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OPINION: Whatever happens with GameStop, the ‘little guy’ is set to lose out

by Simon Youel | @PositiveMoneyUK | Positive Money
Friday, 29 January 2021 19:06 GMT

A person walks past a GameStop in the Manhattan borough of New York City, New York, U.S., January 29, 2021. REUTERS/Carlo Allegri

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* Any views expressed in this opinion piece are those of the author and not of Thomson Reuters Foundation.

When trying to beat the Wall Street pros at their own game, they should be more than prepared to lose

Simon Youel is Head of Policy & Advocacy at Positive Money, a non-profit research and campaign group working towards a money and banking system which supports a fairer, more democratic and sustainable economy.

Even after a year of extraordinary upsets and twists, few would have predicted that struggling video games chain GameStop would become a headline news story that pitched Wall Street giants against an army of amateur investors.

The U.S. brand has become the centre of a bidding frenzy as the most prominent of a number of so-called ‘meme stocks’ backed by small-time buyers coordinating on social media, and which has raised profound questions about the nature of our financial systems.

The row began when bidders in the Wall Street Bets forum on the website Reddit noticed that funds were taking a short position on GameStop – essentially betting that the chain was sinking – and realised that if enough of them bought up they could leave major institutional investors suffering.

Shorting involves borrowing a stock from another trader and selling it straight away in the belief that you can buy it back cheaper when the price goes down. But if the stock goes up, traders are forced to buy back at a loss.

For a while the amateur traders’ gambit worked - GameStop’s share price rocketed, hedge funds’ losses reached billions of dollars, and the message seemed to be sent to those on Wall Street trying to profit from misery on Main Street.

Those who got involved at the right time got rich quick, and we all got to enjoy a bit of schadenfreude from Wall Street fat cats upset that their gambling had blown up in their faces.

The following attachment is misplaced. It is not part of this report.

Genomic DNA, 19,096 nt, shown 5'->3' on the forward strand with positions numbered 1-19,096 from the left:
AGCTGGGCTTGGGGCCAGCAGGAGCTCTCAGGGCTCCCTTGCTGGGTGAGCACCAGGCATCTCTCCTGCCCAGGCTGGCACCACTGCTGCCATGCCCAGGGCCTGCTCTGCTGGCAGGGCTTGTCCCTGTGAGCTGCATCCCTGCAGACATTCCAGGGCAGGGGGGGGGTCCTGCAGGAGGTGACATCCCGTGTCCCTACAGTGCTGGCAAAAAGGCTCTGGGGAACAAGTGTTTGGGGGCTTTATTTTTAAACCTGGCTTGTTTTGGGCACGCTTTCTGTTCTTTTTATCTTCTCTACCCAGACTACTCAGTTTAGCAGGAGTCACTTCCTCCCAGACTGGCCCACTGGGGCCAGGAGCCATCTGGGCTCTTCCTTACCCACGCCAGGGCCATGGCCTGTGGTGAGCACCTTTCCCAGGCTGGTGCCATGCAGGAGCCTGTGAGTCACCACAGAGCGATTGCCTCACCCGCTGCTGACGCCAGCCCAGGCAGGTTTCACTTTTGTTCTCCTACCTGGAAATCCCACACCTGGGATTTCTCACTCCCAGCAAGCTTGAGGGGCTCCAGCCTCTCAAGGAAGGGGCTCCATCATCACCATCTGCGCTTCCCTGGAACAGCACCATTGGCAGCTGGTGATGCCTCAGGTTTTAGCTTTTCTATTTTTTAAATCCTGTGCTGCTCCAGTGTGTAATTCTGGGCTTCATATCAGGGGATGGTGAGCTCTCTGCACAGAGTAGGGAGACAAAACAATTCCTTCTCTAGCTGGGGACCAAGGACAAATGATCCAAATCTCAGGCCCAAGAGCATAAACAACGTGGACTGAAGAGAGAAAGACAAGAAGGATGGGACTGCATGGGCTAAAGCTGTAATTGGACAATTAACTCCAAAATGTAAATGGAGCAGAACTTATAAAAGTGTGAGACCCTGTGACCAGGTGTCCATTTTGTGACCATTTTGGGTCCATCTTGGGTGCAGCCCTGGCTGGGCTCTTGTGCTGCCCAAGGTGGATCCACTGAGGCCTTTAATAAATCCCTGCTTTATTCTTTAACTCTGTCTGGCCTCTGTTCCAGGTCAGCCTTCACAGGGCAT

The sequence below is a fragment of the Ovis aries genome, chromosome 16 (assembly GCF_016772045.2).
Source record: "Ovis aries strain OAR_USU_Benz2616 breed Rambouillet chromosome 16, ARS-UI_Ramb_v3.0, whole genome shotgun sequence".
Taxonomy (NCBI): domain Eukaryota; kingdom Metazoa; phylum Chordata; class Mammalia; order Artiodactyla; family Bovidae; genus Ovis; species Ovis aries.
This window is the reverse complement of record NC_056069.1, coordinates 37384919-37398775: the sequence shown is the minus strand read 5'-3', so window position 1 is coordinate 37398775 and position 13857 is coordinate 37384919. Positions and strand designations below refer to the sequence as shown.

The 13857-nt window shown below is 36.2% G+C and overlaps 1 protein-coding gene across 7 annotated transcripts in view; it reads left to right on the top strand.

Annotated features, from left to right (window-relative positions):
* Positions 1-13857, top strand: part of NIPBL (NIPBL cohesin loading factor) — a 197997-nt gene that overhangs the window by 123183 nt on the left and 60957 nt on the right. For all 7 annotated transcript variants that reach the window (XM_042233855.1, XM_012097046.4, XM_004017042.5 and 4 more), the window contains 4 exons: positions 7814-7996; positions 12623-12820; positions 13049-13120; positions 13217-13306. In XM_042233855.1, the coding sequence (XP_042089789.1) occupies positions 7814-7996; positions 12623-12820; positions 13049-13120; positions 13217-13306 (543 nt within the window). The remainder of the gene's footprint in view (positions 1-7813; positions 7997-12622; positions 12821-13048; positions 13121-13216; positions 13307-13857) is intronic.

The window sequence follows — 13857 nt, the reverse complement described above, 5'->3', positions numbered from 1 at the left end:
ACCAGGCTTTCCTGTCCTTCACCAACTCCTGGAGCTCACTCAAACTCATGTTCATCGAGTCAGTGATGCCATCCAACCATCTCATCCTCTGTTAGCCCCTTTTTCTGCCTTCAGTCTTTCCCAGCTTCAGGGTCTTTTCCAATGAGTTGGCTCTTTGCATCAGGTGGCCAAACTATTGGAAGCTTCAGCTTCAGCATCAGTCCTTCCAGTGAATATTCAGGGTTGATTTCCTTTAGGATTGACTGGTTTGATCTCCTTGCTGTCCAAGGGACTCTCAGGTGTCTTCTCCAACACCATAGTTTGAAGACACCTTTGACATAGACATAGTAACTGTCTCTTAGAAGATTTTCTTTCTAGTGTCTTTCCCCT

Much has been made of how the amateur investors’ bets apparently constitute a financial storming of the Bastille - the symbolic event which sparked the powder keg of the French Revolution.

But it’s important to remember that with the French Revolution and the Republics that followed, the real winners in the end were not the workers, but the wealthier classes who went to war with the old regime.

Day traders cashing in on the boom have adopted the language of social justice, arguing they are on the side of the 15,000 GameStop workers whose jobs were at risk.

But the truth is that those who have been driving the GameStop mania are out to make money, and it probably doesn’t matter to them whether they make that money from the arrogance of hedge funds or the aspirations of their fellow individual investors.

Those on both sides of this speculative war of attrition won’t mind ordinary workers being sacrificed as collateral damage, or even outright cannon fodder. The hedge funds know they will put GameStop employees out of work if their shorting is successful.

But the day traders also have an interest in enlisting those who have never invested before into gambling money they can’t afford to lose, in order to buy the stock when its value is being ‘pumped’, and to be left taking huge losses when it’s ‘dumped’.

Beyond all the dramatic metaphors, it shouldn’t be so easy to forget that there are people actually risking their lives among all of this. And these are key workers, risking their lives not to wage war against the suits, but against a deadly virus during a global pandemic. And it’s unlikely they are the ones who are benefitting from stock market bets.

We need to be honest that the ‘little guys’ making money from all of this are likely the middle classes who’ve been lucky enough to continue comfortably working from home under lockdowns, giving them more disposable income and savings to throw into stock market bets.

Ultimately, the GameStop story is a side-arc of the broader uneven ‘K-shaped’ recovery, in which the response to the Covid pandemic appears to be fuelling very different fortunes for the wealthy and the working classes.

With many asset prices surging while incomes suffer under lockdown, it’s hard not to want to get involved.

When central banks appear willing to flood markets with endless quantitative easing, it seems as though there is indeed a ‘magic money tree’, just for those with enough wealth to use as a ladder to climb it.

It should go without saying that whenever asset prices rise it’s rarely the ‘little guy’ who is the real beneficiary. It’s those who already own assets and have the wealth to speculate who gain the most, at the expense of everyone else.

Those investing in ‘meme stocks’ like GameStop need to be honest with themselves and decide whether they are involved because they want to eat the rich or because they want to become rich. If you’re trying to do both, the stock market probably isn’t the best place for you to be.

Either way, when trying to beat the Wall Street pros at their own game, they should be more than prepared to lose. Perhaps the most important four words would-be traders should bear in mind is not the obvious truism of ‘buy low, sell high’, but ‘the house always wins’.

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